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Alberta Virginia Scott, Radcliffe’s first African-American graduate, ca. 1898 “By the second decade of the century, Radcliffe graduated more than one black woman each year. By 1920, four black women graduated in the same class. This was unheard of at the other Seven Sister colleges, where such numbers would not be achieved until the 1940s and 1950s. By 1950, Radcliffe had graduated 56 African-American undergraduates and 37 African-American graduate students.”

Sadie T.M Alexander, 1st African-American woman to receive a PhD in the U.S. in 1921 & 1st African-Ameican to graduate from Univ. of Penn Law School & admitted to PA Bar

Black Panther Party Liberation School in Oakland, California, 1968. Photo courtesy of Victor Houston

Alberta Virginia Scott was the first African-American graduate of Radcliffe (1898).

african americans in 1920's | ... Library of the Charles H. Wright Museum of African American History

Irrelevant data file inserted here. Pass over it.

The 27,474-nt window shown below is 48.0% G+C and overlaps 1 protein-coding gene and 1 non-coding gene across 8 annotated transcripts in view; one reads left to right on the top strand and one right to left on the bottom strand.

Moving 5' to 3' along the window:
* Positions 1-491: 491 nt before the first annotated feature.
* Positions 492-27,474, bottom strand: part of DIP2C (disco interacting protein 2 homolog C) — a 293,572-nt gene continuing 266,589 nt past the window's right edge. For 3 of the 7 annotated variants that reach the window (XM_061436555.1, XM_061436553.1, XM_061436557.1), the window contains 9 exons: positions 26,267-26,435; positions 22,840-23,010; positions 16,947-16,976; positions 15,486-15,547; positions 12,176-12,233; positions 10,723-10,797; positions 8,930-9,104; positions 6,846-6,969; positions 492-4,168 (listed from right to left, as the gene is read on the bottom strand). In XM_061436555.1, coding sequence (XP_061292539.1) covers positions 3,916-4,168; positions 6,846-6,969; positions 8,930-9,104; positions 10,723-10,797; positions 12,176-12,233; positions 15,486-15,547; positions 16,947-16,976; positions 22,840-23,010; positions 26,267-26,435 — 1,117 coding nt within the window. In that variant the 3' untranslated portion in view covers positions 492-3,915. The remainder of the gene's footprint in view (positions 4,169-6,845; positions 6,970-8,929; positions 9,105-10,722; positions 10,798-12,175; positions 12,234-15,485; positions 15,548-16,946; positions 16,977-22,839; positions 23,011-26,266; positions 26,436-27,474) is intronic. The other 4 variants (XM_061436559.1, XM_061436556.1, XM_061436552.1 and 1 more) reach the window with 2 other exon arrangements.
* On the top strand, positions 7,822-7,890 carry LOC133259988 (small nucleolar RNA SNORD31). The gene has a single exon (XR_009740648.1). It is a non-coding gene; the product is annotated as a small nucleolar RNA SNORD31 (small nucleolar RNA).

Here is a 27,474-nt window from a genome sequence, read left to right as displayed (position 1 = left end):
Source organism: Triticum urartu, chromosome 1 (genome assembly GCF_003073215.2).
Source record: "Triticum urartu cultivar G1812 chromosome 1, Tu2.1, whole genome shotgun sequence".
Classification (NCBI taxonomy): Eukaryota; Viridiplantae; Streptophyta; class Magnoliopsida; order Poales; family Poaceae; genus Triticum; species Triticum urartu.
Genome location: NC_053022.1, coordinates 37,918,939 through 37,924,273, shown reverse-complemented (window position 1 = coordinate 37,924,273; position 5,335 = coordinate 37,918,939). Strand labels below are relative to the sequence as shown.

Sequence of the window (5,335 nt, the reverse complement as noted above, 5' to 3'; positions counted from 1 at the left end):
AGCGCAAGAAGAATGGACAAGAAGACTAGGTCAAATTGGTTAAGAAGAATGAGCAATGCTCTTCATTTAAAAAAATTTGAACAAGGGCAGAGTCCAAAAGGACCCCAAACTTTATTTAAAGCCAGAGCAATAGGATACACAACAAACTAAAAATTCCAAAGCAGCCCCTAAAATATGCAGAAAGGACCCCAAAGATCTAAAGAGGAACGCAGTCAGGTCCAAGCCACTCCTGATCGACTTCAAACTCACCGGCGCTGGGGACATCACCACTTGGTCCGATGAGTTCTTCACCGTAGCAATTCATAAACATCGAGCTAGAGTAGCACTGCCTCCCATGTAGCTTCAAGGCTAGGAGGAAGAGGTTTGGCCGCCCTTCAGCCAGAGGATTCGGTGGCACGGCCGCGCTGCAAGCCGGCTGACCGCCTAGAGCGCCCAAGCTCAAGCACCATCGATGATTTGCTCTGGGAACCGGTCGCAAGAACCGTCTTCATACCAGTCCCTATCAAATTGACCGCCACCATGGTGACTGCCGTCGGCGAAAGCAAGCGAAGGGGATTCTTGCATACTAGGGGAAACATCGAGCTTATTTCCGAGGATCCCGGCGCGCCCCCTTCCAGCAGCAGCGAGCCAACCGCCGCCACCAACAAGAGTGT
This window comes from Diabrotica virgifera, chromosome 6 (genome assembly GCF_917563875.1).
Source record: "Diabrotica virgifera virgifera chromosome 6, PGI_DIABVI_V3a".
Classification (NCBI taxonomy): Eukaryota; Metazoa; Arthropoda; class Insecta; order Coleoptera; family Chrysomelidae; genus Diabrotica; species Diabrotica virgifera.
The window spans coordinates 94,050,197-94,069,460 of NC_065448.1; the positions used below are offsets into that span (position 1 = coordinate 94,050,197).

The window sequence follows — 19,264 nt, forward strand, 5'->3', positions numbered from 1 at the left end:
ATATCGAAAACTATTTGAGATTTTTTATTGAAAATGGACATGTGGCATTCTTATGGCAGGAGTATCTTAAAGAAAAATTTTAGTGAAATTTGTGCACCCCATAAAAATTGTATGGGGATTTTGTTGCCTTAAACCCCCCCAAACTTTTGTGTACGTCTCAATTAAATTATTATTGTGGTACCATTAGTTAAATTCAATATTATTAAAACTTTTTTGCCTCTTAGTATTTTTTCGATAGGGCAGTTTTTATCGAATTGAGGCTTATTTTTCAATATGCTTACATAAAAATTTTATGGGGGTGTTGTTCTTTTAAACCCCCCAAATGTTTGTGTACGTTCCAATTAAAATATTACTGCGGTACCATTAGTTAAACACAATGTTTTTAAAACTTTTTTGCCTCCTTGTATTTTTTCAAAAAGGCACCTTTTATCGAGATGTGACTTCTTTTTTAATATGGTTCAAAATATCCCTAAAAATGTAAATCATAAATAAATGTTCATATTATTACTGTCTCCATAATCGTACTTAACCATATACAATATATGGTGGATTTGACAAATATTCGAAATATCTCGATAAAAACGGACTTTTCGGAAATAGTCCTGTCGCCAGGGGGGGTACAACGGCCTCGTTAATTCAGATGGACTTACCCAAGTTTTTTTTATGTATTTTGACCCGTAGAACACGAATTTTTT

African American Inventors

1860 Slaves on a S.C. Plantation. These look like they may be the Magnolia Plantation, just outside of Charleston. If yes, the cabins still stand are available for viewing. It's very moving.

Hugh Mangum, United States, ca. 1890-1922. He was an itinerant photographer who rode the trains to the small towns of North Carolina, Virginia and West Virginia. Hundreds of his photos are now in the collection of Duke University Libraries in North Carolina.

*Late 1930's - German, Austrian and Czechoslovakian children of Jewish descent were permitted to leave their countries and families on the Kindertransport; a train bound for Britain. These children ranged in age from infant to 17 and were placed with families in Britain. Many never saw their parents again.

Dr. Eliza Ann Grier. Born a slave she became the first African American to practice medicine in Georgia